[6] A word here about the skeptics, with whom we are also obsessed:
Forget about them. They may appear to have control of the public
discussion, but they are babbling into the abyss. Our enemy is us.
By our own unwillingness to face the profound implications of climate
change—that we have to reject civilization as currently conceived and
come up with something completely different—we are doing far more
damage to the cause of preserving life on earth than the deniers could
ever do.

[7] “One of the more peculiar traits of our society is its assumption—
its insistence—on solutions. Just as there are reasons for all
things, so there are solutions for all things. Always there are
ultimate answers; there is no problem that is not amenable to logical
reduction. This, as we have seen earlier, in spite of such
bewildering enterprises as ecology. I have no ‘solution’ to the
wildlife preservation problem [read ‘global warming problem’]. There
may not be one. But given the somewhat shaky assumption that one
exists, I sense that I can at least feel the direction.” John A.
Livingston, The Fallacy of Wildlife Conservation, p. 151.

[8] Our culturally skewed and defensive view of pre-hierarchical
societies, seeing only lives that were “nasty, brutish and short”
struggling to survive in “nature, red in tooth and claw,” has
distorted earlier human experience beyond recognition. See, for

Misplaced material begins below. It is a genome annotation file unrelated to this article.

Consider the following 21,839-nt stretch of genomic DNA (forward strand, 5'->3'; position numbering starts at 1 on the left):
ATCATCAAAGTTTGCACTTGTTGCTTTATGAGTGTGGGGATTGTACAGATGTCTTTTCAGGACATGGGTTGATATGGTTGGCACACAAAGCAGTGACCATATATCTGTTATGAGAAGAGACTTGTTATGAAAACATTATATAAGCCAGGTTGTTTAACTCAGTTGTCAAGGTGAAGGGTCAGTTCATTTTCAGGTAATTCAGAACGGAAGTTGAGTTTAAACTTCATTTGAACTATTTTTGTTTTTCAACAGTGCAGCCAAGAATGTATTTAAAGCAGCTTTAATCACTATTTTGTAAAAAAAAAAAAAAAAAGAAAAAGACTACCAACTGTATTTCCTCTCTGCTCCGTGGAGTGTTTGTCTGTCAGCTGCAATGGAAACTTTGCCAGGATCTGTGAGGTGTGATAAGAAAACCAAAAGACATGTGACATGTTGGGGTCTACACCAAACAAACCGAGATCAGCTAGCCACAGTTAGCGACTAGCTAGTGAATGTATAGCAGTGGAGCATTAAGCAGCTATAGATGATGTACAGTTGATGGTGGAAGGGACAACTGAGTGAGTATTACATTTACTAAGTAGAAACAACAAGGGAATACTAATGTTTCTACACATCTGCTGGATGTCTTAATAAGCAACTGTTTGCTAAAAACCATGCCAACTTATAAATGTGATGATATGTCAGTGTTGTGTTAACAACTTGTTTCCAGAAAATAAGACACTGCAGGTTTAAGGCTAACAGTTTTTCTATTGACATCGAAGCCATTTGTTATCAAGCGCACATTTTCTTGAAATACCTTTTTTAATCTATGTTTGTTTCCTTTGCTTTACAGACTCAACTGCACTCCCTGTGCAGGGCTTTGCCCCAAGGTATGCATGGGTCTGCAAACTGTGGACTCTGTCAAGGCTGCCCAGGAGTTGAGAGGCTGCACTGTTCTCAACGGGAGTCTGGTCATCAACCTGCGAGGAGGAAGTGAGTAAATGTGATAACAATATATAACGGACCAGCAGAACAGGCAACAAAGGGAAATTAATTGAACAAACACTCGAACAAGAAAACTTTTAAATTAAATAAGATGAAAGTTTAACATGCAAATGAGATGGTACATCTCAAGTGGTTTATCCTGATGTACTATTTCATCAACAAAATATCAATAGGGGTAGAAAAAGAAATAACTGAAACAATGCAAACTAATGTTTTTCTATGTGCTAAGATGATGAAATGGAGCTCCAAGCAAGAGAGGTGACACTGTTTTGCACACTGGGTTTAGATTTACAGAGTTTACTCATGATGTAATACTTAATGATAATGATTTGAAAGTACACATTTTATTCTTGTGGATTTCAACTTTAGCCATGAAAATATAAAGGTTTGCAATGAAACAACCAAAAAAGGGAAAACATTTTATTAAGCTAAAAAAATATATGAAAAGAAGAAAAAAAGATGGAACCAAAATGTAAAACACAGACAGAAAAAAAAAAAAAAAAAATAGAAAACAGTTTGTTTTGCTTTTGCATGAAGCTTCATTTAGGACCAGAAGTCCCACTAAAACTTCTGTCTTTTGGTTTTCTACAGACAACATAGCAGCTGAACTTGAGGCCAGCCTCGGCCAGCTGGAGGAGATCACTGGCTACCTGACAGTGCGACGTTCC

example, Riane Eisler, The Chalice and the Blade, Harper & Rowe, 1987;
and Marshall Sahlins, Stone Age Economics, Tavistock Publications,
Ltd. (London), 1974.

[9] Jensen is one of our most passionate and incisive cultural critics
and environmental writers. His words are, “For an action to be
sustainable, you must be able to perform it indefinitely. This means
that the action must either help or at the very least not materially
harm the landbase. If an action materially harms the landbase, it
cannot be performed indefinitely ...” From Derrick Jensen and Aric
McBay, What We Leave Behind, p. 56.

[10] Although, as I indicate in footnote 12 in a brief discussion of
holistic management of grasslands, we can and must repair enough of
the damage so that the infinitely complex self-organizing systems of
nature—the systems that gave life to all living creatures—can begin

[11] For example, consider hare-brained schemes from very smart
scientists, some of whom know that the schemes are hare-brained but in
their desperation see no other way. A recent article in Rolling
Stone, “Can Dr. Evil Save The World?,” has an interesting overview of
the geo-engineering debate. The bottom line seems to be that we
currently are able to do and think anything except changing the way we
live, and risking the existence of life on earth is simply a chance we
have to take (although 100 percent odds of failure is hardly a bet one
should want to take, assuming there are any rational moments left).
See also Ross Gelbspan’s article, “Beyond the Point of No Return,”
footnote 1.

[12] Glimmers of hope lie in the remarkable restorative powers of the
earth. One such phenomenon is ancient pre-history but new to us.
That is the relationship between grazers and grasslands. Whereas
conventional grasslands management destroys soils and diversity,
nature’s way sequesters vast amounts of carbon in soils, with
photosynthesizing plants as intermediators along with fungi, micro-
organisms, insects, animals and birds—and creates productive and